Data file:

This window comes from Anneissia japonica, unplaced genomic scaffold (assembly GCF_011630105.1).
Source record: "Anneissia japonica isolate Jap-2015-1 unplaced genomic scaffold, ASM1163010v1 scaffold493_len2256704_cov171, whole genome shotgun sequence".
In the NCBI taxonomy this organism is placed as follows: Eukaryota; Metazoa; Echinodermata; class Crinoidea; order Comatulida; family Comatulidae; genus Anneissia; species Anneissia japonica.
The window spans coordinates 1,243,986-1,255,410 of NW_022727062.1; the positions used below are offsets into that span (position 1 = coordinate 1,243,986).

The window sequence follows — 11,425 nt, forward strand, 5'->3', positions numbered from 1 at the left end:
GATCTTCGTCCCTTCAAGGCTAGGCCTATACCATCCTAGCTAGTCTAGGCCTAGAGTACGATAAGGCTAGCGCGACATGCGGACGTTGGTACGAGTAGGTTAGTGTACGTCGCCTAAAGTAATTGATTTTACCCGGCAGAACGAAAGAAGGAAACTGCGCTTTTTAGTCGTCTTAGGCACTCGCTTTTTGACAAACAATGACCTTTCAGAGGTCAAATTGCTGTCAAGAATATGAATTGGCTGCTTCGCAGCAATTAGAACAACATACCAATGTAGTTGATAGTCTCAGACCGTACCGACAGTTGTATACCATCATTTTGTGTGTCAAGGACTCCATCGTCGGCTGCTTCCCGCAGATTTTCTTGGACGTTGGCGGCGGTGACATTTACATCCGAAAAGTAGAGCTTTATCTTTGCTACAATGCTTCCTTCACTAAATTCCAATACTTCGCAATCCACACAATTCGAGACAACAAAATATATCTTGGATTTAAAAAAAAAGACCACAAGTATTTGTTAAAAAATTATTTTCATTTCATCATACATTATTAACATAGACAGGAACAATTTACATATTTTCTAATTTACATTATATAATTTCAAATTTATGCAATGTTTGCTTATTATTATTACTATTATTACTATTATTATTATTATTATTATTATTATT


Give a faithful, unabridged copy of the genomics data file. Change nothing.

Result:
This window comes from Anneissia japonica, unplaced genomic scaffold (assembly GCF_011630105.1).
Source record: "Anneissia japonica isolate Jap-2015-1 unplaced genomic scaffold, ASM1163010v1 scaffold493_len2256704_cov171, whole genome shotgun sequence".
In the NCBI taxonomy this organism is placed as follows: Eukaryota; Metazoa; Echinodermata; class Crinoidea; order Comatulida; family Comatulidae; genus Anneissia; species Anneissia japonica.
The window spans coordinates 1,243,986-1,255,410 of NW_022727062.1; the positions used below are offsets into that span (position 1 = coordinate 1,243,986).

The window sequence follows — 11,425 nt, forward strand, 5'->3', positions numbered from 1 at the left end:
GATCTTCGTCCCTTCAAGGCTAGGCCTATACCATCCTAGCTAGTCTAGGCCTAGAGTACGATAAGGCTAGCGCGACATGCGGACGTTGGTACGAGTAGGTTAGTGTACGTCGCCTAAAGTAATTGATTTTACCCGGCAGAACGAAAGAAGGAAACTGCGCTTTTTAGTCGTCTTAGGCACTCGCTTTTTGACAAACAATGACCTTTCAGAGGTCAAATTGCTGTCAAGAATATGAATTGGCTGCTTCGCAGCAATTAGAACAACATACCAATGTAGTTGATAGTCTCAGACCGTACCGACAGTTGTATACCATCATTTTGTGTGTCAAGGACTCCATCGTCGGCTGCTTCCCGCAGATTTTCTTGGACGTTGGCGGCGGTGACATTTACATCCGAAAAGTAGAGCTTTATCTTTGCTACAATGCTTCCTTCACTAAATTCCAATACTTCGCAATCCACACAATTCGAGACAACAAAATATATCTTGGATTTAAAAAAAAAGACCACAAGTATTTGTTAAAAAATTATTTTCATTTCATCATACATTATTAACATAGACAGGAACAATTTACATATTTTCTAATTTACATTATATAATTTCAAATTTATGCAATGTTTGCTTATTATTATTACTATTATTACTATTATTATTATTATTATTATTATTATT